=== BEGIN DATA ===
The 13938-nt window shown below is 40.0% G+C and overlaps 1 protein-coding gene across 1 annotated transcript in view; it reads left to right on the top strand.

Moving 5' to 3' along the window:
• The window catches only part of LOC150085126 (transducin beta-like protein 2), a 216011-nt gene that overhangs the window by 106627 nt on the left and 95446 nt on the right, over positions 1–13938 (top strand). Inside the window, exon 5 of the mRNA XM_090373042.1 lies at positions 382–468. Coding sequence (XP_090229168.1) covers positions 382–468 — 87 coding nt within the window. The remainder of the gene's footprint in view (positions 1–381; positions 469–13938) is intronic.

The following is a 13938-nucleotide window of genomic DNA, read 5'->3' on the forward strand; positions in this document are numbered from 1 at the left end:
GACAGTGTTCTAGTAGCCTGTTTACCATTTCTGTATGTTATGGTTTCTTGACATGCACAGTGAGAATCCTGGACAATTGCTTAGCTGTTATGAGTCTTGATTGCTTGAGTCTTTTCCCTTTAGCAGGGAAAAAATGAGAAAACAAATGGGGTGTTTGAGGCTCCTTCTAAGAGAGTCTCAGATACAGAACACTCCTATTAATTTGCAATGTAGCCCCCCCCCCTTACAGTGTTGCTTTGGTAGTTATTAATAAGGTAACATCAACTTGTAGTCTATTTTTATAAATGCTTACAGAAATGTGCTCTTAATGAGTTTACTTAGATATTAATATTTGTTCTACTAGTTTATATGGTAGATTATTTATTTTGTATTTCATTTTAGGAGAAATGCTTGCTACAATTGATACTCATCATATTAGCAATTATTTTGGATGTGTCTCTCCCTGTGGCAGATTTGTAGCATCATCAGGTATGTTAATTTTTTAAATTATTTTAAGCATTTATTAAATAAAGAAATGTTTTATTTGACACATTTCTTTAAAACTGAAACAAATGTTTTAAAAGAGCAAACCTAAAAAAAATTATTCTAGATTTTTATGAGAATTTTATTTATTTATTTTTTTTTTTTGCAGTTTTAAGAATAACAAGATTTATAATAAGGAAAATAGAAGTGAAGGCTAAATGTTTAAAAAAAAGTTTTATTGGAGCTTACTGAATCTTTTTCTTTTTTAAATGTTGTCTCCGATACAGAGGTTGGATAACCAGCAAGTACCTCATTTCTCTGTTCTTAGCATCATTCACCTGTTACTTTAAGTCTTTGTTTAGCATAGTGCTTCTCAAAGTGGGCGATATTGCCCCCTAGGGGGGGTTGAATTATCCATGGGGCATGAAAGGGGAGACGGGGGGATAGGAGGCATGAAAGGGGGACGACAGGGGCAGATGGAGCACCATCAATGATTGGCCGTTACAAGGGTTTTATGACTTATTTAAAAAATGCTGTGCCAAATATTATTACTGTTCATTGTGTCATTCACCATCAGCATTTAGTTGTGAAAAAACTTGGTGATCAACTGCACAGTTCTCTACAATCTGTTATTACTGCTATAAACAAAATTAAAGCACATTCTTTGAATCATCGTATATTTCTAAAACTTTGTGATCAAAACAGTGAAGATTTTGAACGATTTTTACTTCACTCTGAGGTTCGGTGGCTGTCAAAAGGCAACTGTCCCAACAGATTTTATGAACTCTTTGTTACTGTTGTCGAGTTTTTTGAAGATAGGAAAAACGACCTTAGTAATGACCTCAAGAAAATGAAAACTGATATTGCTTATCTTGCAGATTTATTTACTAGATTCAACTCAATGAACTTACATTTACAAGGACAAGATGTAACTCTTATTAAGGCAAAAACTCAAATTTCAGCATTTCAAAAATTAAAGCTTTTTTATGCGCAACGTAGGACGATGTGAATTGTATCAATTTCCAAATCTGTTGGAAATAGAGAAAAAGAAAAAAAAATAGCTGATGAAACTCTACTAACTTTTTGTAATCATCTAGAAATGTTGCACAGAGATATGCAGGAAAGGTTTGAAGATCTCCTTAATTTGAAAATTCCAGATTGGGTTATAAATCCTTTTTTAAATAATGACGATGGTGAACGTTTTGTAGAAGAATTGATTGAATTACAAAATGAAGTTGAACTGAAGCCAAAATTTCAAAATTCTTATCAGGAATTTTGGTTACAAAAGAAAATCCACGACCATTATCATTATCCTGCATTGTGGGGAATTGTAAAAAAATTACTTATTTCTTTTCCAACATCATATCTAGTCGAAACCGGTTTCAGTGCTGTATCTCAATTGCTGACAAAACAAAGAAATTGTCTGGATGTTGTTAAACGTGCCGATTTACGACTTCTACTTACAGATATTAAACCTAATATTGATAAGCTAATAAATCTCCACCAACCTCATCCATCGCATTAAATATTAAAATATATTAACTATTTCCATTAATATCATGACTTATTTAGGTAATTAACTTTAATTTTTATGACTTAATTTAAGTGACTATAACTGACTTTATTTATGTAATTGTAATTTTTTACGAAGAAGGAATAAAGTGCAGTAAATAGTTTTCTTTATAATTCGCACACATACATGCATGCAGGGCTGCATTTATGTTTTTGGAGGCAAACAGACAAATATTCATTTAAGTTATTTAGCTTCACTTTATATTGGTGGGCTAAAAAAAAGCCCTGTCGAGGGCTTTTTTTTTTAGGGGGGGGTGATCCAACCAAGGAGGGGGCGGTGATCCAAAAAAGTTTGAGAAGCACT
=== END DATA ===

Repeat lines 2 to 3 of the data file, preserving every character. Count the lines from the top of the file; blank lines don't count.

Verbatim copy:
Moving 5' to 3' along the window:
• The window catches only part of LOC150085126 (transducin beta-like protein 2), a 216011-nt gene that overhangs the window by 106627 nt on the left and 95446 nt on the right, over positions 1–13938 (top strand). Inside the window, exon 5 of the mRNA XM_090373042.1 lies at positions 382–468. Coding sequence (XP_090229168.1) covers positions 382–468 — 87 coding nt within the window. The remainder of the gene's footprint in view (positions 1–381; positions 469–13938) is intronic.